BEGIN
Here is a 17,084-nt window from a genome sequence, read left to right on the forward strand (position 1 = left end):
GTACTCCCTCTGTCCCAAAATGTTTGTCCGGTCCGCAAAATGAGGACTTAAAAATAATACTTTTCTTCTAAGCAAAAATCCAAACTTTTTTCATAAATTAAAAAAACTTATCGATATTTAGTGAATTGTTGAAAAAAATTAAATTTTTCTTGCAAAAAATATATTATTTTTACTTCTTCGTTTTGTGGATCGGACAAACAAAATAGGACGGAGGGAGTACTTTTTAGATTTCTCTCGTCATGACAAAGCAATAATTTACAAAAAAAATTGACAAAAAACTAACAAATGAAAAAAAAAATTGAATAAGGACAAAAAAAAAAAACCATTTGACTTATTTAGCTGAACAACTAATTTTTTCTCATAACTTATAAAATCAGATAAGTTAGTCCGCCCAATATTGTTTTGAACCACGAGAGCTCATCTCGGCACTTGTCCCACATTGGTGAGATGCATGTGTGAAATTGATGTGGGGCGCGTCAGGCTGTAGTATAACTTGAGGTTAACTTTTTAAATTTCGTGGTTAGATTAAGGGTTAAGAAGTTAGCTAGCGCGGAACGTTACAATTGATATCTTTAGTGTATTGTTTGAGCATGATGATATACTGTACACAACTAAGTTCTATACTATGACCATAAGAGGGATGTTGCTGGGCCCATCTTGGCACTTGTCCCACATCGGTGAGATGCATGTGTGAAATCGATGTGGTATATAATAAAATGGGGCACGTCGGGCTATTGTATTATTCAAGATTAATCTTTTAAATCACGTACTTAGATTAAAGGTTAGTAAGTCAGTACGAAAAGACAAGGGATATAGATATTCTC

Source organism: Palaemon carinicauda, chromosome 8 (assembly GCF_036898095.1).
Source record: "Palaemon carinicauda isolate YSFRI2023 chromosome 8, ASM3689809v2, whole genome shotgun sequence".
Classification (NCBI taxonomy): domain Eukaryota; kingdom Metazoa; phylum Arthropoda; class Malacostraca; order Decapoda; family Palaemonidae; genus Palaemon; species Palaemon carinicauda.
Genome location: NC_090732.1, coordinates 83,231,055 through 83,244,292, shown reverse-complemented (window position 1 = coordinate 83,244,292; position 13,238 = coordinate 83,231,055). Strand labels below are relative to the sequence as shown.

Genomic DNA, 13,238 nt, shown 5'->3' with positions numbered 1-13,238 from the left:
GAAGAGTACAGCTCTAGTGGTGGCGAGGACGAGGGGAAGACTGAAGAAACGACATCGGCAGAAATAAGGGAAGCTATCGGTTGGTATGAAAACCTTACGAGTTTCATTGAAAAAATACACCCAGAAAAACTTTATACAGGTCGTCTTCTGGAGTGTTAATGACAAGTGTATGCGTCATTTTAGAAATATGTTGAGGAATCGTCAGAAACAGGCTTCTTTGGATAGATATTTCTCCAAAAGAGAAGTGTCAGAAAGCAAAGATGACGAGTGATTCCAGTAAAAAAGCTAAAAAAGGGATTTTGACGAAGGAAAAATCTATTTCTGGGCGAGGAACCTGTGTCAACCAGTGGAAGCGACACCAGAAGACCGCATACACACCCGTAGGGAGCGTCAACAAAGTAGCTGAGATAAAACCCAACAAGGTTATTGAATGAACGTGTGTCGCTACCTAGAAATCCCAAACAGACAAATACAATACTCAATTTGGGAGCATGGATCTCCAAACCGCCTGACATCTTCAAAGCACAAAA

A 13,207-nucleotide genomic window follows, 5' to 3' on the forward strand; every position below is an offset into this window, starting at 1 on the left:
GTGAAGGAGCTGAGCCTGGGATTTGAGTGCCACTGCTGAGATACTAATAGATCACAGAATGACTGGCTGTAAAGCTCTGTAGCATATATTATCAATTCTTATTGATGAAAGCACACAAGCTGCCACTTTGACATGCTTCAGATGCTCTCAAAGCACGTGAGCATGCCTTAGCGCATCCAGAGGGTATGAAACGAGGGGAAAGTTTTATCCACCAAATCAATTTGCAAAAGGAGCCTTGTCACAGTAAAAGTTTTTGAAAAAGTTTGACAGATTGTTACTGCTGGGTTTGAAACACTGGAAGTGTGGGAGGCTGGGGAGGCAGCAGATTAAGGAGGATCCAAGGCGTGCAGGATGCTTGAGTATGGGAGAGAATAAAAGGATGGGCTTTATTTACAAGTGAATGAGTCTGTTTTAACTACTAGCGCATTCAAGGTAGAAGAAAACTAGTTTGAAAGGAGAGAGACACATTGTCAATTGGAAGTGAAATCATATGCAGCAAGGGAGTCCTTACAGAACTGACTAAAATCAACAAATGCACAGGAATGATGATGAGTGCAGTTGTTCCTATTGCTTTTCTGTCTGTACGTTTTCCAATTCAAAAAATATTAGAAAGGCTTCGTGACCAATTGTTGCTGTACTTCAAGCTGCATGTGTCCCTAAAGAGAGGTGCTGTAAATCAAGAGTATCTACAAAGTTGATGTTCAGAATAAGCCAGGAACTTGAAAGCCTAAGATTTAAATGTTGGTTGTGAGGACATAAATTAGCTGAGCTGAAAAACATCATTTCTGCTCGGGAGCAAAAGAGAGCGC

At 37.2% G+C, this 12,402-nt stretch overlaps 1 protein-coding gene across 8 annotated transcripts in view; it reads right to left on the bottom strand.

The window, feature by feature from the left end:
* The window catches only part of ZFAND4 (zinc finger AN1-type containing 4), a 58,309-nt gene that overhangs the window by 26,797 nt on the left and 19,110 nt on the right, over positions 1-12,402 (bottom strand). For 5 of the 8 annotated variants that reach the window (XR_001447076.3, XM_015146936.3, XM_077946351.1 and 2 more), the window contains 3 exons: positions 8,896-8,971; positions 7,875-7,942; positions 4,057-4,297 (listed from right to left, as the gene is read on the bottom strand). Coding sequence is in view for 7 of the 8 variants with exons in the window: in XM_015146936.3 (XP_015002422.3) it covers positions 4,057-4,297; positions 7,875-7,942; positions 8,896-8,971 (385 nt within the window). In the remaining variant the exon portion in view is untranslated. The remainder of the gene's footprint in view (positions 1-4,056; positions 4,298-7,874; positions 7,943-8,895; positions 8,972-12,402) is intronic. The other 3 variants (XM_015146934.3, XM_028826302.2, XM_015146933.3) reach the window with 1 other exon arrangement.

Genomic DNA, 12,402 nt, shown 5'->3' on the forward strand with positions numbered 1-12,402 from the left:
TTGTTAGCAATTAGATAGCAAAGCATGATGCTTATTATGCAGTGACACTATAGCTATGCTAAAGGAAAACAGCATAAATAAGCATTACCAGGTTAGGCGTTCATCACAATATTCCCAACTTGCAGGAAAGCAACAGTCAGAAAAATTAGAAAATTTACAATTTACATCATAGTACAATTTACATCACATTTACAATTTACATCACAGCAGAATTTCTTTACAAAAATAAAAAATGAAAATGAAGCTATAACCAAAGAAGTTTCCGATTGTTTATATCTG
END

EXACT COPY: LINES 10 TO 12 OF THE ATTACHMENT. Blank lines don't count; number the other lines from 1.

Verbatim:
GTGAAGGAGCTGAGCCTGGGATTTGAGTGCCACTGCTGAGATACTAATAGATCACAGAATGACTGGCTGTAAAGCTCTGTAGCATATATTATCAATTCTTATTGATGAAAGCACACAAGCTGCCACTTTGACATGCTTCAGATGCTCTCAAAGCACGTGAGCATGCCTTAGCGCATCCAGAGGGTATGAAACGAGGGGAAAGTTTTATCCACCAAATCAATTTGCAAAAGGAGCCTTGTCACAGTAAAAGTTTTTGAAAAAGTTTGACAGATTGTTACTGCTGGGTTTGAAACACTGGAAGTGTGGGAGGCTGGGGAGGCAGCAGATTAAGGAGGATCCAAGGCGTGCAGGATGCTTGAGTATGGGAGAGAATAAAAGGATGGGCTTTATTTACAAGTGAATGAGTCTGTTTTAACTACTAGCGCATTCAAGGTAGAAGAAAACTAGTTTGAAAGGAGAGAGACACATTGTCAATTGGAAGTGAAATCATATGCAGCAAGGGAGTCCTTACAGAACTGACTAAAATCAACAAATGCACAGGAATGATGATGAGTGCAGTTGTTCCTATTGCTTTTCTGTCTGTACGTTTTCCAATTCAAAAAATATTAGAAAGGCTTCGTGACCAATTGTTGCTGTACTTCAAGCTGCATGTGTCCCTAAAGAGAGGTGCTGTAAATCAAGAGTATCTACAAAGTTGATGTTCAGAATAAGCCAGGAACTTGAAAGCCTAAGATTTAAATGTTGGTTGTGAGGACATAAATTAGCTGAGCTGAAAAACATCATTTCTGCTCGGGAGCAAAAGAGAGCGC

At 37.2% G+C, this 12,402-nt stretch overlaps 1 protein-coding gene across 8 annotated transcripts in view; it reads right to left on the bottom strand.

The window, feature by feature from the left end: